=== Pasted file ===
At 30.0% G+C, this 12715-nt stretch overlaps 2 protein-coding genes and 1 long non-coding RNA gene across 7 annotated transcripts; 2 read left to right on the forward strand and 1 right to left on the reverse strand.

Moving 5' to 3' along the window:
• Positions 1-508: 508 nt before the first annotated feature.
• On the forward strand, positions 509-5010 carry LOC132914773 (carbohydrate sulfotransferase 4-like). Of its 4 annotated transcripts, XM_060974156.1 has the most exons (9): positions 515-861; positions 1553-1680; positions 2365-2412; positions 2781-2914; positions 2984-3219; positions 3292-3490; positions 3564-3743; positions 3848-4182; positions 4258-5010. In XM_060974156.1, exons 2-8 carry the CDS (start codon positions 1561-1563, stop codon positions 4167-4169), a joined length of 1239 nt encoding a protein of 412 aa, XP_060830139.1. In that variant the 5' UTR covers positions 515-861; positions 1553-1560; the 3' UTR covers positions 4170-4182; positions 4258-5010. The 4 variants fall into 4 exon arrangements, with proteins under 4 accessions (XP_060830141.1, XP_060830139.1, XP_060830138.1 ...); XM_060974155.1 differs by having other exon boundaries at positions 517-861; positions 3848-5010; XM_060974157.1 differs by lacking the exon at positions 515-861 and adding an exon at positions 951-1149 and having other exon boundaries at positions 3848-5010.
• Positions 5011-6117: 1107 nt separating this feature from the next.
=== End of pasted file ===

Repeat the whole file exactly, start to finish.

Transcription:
At 30.0% G+C, this 12715-nt stretch overlaps 2 protein-coding genes and 1 long non-coding RNA gene across 7 annotated transcripts; 2 read left to right on the forward strand and 1 right to left on the reverse strand.

Moving 5' to 3' along the window:
• Positions 1-508: 508 nt before the first annotated feature.
• On the forward strand, positions 509-5010 carry LOC132914773 (carbohydrate sulfotransferase 4-like). Of its 4 annotated transcripts, XM_060974156.1 has the most exons (9): positions 515-861; positions 1553-1680; positions 2365-2412; positions 2781-2914; positions 2984-3219; positions 3292-3490; positions 3564-3743; positions 3848-4182; positions 4258-5010. In XM_060974156.1, exons 2-8 carry the CDS (start codon positions 1561-1563, stop codon positions 4167-4169), a joined length of 1239 nt encoding a protein of 412 aa, XP_060830139.1. In that variant the 5' UTR covers positions 515-861; positions 1553-1560; the 3' UTR covers positions 4170-4182; positions 4258-5010. The 4 variants fall into 4 exon arrangements, with proteins under 4 accessions (XP_060830141.1, XP_060830139.1, XP_060830138.1 ...); XM_060974155.1 differs by having other exon boundaries at positions 517-861; positions 3848-5010; XM_060974157.1 differs by lacking the exon at positions 515-861 and adding an exon at positions 951-1149 and having other exon boundaries at positions 3848-5010.
• Positions 5011-6117: 1107 nt separating this feature from the next.